Tuesday, 26 February 2013

Review: Inmyths – Scarcity

Inmyths – Scarcity (Independent)
Inmyths are an intriguingly named six-member strong group from Lisbon, Portugal. Led by Hugo Almeida, they play a contemporary progressive style of folk-rock music, which has been compared to the work of David Sylvian, though there’s something a little more substantial to Inmyths, something easier to pin down, though no less engrossing.

Rooted in folk music, insofar as acoustic instruments are at the forefront of their sound, the layering of rhythms, strings, keyboards and vocals is calming and reassuring; yet dramatic twists and turns provide plenty of excitement. Separated into four parts, their episodic approach to “Scarcity” is interesting, though it hardly impacts on the listener, and the song flow feels natural and organic.

Lyrically, Almeida covers a range of subjects, some a little unexpected. “I Want to Be an Alien” is a particularly eye-catching title, and its Radiohead-esque sonic ambience adds to its otherworldly, off-kilter appeal. They begin the album with the instrumental “Underway”. Piano takes the lead, and tension is built and released, almost as if it was written to accompany a particularly anxious scene in a film – probably a thriller. “Laymen” concludes the opening section, its measured pace, forthright electric guitar and backing vocals providing a serious highlight.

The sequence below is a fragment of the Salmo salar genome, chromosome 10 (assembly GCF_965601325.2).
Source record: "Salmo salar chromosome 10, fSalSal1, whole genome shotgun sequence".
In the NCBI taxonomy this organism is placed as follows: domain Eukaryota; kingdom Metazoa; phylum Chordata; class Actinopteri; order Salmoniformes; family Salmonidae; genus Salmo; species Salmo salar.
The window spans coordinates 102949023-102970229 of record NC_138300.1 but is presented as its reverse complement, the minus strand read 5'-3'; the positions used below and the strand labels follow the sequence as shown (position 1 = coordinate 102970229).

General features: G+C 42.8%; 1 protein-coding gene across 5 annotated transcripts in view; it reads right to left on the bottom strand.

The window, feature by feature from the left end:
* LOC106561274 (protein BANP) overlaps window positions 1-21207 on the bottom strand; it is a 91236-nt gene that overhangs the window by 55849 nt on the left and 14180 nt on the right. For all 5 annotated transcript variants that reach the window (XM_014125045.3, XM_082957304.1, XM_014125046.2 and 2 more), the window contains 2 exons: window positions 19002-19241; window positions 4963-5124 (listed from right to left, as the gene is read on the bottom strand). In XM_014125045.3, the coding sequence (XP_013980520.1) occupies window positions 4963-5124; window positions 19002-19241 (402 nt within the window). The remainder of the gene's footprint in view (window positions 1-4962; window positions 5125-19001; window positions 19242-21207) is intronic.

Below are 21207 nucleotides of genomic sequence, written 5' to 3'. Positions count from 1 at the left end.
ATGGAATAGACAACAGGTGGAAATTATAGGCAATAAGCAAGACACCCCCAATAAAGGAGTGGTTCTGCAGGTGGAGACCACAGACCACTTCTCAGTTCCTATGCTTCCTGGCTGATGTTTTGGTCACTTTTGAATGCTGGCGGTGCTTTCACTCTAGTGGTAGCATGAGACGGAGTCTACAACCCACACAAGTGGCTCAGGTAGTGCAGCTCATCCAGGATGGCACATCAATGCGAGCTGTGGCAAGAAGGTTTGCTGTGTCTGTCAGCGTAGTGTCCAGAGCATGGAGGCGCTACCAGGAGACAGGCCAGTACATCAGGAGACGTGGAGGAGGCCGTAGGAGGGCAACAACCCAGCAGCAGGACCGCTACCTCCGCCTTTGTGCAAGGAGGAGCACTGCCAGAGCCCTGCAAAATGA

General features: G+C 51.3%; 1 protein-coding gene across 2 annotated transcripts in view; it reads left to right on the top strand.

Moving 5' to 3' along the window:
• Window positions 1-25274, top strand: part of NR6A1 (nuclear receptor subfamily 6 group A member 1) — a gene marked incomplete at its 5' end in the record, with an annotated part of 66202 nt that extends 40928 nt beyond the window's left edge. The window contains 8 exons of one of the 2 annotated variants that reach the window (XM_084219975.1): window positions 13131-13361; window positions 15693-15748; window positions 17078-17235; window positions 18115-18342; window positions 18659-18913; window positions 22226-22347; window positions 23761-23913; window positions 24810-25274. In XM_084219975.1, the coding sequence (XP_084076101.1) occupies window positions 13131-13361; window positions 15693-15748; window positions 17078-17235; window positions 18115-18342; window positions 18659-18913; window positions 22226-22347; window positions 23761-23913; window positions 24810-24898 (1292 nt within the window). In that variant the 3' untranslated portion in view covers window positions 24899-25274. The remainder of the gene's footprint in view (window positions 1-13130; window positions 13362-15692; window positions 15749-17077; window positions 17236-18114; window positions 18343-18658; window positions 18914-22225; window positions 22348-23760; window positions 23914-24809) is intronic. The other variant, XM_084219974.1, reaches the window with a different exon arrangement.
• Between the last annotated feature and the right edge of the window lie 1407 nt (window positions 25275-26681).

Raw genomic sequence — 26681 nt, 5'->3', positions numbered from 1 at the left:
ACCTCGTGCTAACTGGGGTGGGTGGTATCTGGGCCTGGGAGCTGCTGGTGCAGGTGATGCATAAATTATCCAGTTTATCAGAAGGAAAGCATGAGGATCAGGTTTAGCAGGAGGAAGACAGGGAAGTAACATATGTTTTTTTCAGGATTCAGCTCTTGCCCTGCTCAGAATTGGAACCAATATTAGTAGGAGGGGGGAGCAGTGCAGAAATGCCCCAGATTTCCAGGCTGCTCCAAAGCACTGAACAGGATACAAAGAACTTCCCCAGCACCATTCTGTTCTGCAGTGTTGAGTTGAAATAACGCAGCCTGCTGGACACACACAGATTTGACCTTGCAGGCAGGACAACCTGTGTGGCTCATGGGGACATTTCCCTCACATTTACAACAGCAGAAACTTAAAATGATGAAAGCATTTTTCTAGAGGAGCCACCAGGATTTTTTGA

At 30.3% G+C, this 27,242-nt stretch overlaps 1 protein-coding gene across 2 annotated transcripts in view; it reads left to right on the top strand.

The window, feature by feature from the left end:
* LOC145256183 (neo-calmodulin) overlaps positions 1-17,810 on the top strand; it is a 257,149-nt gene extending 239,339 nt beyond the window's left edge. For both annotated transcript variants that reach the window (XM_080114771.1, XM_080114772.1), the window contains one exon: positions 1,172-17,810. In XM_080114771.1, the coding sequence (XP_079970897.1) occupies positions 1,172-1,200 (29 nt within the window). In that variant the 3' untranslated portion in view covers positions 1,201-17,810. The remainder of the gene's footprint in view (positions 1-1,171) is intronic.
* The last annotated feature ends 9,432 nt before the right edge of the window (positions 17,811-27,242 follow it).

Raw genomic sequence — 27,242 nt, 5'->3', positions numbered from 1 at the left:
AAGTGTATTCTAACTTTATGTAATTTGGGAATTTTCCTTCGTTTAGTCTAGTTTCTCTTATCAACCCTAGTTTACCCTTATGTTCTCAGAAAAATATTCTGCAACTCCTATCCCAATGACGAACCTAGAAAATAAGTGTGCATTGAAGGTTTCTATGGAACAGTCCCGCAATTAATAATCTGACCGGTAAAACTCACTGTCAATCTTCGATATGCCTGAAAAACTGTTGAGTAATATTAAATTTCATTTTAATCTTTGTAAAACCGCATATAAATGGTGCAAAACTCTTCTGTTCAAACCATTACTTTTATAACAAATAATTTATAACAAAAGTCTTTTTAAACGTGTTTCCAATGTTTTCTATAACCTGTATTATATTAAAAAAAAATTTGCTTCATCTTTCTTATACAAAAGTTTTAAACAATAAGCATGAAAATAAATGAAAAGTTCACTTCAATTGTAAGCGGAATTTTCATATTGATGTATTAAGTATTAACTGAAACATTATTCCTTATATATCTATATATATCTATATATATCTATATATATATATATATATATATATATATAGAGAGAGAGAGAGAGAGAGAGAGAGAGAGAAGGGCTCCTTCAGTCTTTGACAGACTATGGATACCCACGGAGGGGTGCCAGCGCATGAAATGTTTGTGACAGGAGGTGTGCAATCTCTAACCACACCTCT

It’s a collection that’s never less that absorbing, and when everything comes together – song, instrumentation, arrangement – as they do repeatedly, “Scarcity” is an album that can happily stand alongside the work of any of the artists previously mentioned.
Phil S.

Inmyths: Scarcity

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